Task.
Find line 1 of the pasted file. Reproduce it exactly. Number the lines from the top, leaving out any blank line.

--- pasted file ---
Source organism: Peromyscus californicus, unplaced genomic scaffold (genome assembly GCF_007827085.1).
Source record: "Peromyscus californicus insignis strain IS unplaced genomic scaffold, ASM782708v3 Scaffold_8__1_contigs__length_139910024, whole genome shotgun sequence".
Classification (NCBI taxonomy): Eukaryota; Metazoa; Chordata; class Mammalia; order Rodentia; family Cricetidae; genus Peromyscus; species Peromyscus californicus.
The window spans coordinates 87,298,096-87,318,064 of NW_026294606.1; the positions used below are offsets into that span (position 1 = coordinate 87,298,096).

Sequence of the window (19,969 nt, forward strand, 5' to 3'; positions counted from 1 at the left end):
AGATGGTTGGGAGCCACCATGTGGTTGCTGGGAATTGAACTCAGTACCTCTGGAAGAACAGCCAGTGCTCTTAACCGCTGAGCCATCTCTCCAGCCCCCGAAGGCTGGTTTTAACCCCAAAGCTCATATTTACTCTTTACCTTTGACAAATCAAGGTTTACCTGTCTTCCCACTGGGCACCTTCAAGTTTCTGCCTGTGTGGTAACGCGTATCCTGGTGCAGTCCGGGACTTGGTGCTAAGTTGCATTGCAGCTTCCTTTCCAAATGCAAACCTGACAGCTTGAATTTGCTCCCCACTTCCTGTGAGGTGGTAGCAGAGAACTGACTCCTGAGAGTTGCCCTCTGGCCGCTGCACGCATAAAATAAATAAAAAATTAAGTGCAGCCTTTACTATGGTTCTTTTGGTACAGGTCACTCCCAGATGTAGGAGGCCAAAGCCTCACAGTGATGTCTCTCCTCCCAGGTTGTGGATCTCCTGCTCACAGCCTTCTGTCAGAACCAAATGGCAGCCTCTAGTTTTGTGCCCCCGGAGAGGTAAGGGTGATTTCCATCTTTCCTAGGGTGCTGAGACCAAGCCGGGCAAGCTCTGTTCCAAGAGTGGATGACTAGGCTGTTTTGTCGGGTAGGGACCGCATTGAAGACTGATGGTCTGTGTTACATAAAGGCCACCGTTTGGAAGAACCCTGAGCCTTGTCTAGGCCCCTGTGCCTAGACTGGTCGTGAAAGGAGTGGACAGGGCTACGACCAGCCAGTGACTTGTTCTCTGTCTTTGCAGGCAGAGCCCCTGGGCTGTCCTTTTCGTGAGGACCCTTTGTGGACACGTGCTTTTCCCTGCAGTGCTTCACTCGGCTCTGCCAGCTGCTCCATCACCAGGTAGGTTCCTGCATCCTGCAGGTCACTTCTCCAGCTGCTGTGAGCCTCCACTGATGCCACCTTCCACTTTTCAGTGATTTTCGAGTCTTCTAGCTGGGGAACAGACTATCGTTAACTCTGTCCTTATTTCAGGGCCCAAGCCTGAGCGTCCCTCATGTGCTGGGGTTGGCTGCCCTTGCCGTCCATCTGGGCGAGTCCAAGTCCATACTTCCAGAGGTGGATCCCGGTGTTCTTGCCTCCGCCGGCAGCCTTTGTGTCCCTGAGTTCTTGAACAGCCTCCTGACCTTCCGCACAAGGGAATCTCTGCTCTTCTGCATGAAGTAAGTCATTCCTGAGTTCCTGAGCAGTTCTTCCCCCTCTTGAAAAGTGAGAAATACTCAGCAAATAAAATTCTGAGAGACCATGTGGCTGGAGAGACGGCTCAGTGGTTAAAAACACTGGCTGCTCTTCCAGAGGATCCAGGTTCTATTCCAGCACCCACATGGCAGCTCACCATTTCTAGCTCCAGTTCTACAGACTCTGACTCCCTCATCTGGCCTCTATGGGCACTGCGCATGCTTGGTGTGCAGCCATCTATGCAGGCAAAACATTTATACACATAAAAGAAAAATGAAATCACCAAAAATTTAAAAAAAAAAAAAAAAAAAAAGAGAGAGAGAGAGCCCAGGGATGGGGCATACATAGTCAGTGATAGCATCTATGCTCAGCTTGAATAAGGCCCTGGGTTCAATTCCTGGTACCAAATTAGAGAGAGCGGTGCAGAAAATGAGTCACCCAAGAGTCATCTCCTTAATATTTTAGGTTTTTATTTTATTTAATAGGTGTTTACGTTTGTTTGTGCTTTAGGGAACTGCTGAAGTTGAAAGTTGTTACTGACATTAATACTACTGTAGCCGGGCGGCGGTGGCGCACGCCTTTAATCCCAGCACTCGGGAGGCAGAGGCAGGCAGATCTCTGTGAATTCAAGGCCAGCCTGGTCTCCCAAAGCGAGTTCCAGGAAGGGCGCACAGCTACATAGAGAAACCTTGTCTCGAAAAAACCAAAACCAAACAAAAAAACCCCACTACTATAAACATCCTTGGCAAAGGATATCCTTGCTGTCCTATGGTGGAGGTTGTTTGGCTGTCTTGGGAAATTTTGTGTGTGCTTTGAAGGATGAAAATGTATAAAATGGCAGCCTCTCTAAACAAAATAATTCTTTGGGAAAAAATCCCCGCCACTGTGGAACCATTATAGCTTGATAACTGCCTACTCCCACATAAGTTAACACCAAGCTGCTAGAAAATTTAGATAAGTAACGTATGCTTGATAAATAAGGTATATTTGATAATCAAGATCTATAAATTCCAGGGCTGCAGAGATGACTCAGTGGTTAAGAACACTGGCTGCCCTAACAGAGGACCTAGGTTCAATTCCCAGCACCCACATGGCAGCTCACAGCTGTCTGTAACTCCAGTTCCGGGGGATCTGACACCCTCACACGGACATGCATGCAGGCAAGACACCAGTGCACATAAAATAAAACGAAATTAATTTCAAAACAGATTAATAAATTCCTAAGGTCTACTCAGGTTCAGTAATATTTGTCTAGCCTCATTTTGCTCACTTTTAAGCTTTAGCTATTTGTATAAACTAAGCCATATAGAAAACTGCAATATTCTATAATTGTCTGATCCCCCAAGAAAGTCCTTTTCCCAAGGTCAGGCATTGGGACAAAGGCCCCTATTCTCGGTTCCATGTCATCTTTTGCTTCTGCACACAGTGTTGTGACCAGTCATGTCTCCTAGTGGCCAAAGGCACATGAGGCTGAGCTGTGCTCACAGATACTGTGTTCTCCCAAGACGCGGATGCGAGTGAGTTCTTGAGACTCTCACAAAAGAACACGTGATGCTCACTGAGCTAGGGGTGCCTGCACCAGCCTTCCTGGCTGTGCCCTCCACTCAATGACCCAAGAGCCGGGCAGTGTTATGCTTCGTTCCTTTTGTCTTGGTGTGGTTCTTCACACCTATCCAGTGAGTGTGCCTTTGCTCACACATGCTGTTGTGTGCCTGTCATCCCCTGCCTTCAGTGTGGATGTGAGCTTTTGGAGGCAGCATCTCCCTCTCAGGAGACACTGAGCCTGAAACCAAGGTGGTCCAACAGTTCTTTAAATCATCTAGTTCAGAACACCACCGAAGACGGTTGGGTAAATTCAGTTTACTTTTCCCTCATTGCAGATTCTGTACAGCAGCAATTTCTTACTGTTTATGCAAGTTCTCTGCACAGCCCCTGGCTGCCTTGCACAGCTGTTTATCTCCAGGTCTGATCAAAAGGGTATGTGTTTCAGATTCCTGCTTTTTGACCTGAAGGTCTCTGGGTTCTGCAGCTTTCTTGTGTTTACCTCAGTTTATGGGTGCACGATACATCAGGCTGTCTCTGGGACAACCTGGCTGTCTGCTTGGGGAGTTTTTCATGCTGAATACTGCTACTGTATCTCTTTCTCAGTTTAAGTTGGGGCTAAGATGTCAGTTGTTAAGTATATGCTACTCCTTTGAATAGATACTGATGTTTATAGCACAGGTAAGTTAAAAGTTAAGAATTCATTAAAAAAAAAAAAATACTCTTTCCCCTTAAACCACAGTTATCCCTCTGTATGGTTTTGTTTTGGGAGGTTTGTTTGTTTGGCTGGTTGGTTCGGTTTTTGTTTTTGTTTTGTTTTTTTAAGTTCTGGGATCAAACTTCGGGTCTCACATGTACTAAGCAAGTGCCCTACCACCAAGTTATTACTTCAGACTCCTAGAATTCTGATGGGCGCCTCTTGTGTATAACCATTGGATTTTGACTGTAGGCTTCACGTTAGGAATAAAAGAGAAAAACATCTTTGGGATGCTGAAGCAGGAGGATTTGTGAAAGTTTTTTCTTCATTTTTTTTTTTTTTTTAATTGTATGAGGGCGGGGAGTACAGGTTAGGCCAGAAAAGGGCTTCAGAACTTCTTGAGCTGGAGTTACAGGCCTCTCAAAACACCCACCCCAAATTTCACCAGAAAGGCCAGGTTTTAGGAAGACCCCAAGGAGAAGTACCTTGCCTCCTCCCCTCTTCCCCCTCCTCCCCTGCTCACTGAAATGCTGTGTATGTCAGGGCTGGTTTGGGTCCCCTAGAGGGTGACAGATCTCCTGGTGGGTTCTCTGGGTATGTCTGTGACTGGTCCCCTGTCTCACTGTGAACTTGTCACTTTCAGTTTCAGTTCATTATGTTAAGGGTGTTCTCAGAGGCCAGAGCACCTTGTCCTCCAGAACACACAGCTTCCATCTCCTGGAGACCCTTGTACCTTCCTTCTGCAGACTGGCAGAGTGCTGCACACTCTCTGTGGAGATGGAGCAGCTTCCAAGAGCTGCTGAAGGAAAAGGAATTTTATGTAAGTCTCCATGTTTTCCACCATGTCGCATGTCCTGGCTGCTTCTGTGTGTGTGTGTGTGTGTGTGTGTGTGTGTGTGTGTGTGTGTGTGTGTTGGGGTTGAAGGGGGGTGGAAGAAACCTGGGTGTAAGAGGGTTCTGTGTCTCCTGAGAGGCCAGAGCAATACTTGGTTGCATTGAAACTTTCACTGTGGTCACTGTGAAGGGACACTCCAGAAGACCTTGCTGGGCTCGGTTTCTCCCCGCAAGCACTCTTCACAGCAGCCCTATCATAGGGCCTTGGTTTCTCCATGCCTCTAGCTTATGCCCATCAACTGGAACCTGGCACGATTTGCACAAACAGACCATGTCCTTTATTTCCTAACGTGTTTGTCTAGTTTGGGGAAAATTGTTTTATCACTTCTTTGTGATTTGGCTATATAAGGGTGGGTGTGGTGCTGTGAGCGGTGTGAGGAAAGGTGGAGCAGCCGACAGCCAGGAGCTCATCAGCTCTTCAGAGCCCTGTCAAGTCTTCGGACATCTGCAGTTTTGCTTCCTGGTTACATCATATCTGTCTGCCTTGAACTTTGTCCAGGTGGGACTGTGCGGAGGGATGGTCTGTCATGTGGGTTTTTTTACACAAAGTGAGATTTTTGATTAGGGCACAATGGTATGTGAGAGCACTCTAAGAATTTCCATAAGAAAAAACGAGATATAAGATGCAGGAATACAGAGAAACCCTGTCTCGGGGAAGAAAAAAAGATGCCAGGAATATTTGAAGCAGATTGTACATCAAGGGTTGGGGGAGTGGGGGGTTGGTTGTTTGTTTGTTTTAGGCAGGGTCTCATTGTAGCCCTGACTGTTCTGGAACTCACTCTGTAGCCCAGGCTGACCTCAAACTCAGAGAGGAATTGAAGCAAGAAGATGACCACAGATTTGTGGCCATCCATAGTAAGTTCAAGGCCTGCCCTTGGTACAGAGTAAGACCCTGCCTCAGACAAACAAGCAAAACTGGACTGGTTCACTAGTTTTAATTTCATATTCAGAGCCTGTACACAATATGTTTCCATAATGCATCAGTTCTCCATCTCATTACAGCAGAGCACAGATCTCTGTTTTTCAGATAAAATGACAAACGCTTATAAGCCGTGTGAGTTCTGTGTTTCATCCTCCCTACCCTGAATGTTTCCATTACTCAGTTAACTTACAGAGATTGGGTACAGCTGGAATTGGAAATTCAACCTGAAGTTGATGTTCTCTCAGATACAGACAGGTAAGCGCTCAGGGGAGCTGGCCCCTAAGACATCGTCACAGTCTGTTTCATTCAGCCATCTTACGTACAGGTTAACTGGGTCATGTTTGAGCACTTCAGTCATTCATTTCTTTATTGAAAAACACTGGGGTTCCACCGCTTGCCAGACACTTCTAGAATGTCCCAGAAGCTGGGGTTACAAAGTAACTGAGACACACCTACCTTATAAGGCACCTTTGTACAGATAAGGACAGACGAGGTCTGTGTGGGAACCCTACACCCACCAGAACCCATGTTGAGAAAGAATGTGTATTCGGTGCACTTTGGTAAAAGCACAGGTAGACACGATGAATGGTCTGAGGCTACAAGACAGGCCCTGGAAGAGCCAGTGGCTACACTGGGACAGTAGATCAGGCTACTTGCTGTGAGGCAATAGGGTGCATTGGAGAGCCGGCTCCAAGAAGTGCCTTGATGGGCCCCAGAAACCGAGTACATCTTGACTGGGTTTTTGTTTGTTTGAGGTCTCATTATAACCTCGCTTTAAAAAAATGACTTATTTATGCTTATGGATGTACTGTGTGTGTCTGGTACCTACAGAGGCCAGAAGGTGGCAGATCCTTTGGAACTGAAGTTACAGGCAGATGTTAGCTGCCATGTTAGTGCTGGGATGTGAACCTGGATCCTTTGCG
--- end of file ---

Source organism: Peromyscus californicus, unplaced genomic scaffold (genome assembly GCF_007827085.1).